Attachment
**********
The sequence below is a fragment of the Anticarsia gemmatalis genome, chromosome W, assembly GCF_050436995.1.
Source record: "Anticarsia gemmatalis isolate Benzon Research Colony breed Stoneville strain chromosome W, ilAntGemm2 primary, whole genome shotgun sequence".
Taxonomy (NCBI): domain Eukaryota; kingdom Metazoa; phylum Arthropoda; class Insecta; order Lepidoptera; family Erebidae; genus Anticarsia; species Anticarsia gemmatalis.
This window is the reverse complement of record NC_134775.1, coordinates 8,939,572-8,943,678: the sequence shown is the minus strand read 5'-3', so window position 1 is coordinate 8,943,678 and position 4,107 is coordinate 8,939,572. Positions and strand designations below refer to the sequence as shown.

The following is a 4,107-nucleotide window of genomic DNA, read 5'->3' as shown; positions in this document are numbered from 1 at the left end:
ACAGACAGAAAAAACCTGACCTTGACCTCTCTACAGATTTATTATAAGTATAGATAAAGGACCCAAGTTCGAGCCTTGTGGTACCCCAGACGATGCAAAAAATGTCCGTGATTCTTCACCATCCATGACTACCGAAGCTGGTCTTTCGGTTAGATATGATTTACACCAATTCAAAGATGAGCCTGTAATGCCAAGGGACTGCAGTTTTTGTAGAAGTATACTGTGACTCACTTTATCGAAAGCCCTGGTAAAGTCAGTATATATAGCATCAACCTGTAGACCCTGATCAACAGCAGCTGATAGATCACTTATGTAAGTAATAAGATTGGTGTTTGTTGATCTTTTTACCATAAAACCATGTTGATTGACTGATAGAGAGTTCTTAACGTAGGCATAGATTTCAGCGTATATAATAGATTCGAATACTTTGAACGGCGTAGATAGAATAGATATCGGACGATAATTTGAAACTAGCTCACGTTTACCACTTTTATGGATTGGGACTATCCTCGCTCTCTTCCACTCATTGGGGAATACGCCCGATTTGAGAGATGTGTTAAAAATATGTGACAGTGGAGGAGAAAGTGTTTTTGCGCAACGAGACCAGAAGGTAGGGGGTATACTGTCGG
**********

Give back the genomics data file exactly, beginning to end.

The sequence below is a fragment of the Anticarsia gemmatalis genome, chromosome W, assembly GCF_050436995.1.
Source record: "Anticarsia gemmatalis isolate Benzon Research Colony breed Stoneville strain chromosome W, ilAntGemm2 primary, whole genome shotgun sequence".
Taxonomy (NCBI): domain Eukaryota; kingdom Metazoa; phylum Arthropoda; class Insecta; order Lepidoptera; family Erebidae; genus Anticarsia; species Anticarsia gemmatalis.
This window is the reverse complement of record NC_134775.1, coordinates 8,939,572-8,943,678: the sequence shown is the minus strand read 5'-3', so window position 1 is coordinate 8,943,678 and position 4,107 is coordinate 8,939,572. Positions and strand designations below refer to the sequence as shown.

The following is a 4,107-nucleotide window of genomic DNA, read 5'->3' as shown; positions in this document are numbered from 1 at the left end:
ACAGACAGAAAAAACCTGACCTTGACCTCTCTACAGATTTATTATAAGTATAGATAAAGGACCCAAGTTCGAGCCTTGTGGTACCCCAGACGATGCAAAAAATGTCCGTGATTCTTCACCATCCATGACTACCGAAGCTGGTCTTTCGGTTAGATATGATTTACACCAATTCAAAGATGAGCCTGTAATGCCAAGGGACTGCAGTTTTTGTAGAAGTATACTGTGACTCACTTTATCGAAAGCCCTGGTAAAGTCAGTATATATAGCATCAACCTGTAGACCCTGATCAACAGCAGCTGATAGATCACTTATGTAAGTAATAAGATTGGTGTTTGTTGATCTTTTTACCATAAAACCATGTTGATTGACTGATAGAGAGTTCTTAACGTAGGCATAGATTTCAGCGTATATAATAGATTCGAATACTTTGAACGGCGTAGATAGAATAGATATCGGACGATAATTTGAAACTAGCTCACGTTTACCACTTTTATGGATTGGGACTATCCTCGCTCTCTTCCACTCATTGGGGAATACGCCCGATTTGAGAGATGTGTTAAAAATATGTGACAGTGGAGGAGAAAGTGTTTTTGCGCAACGAGACCAGAAGGTAGGGGGTATACTGTCGG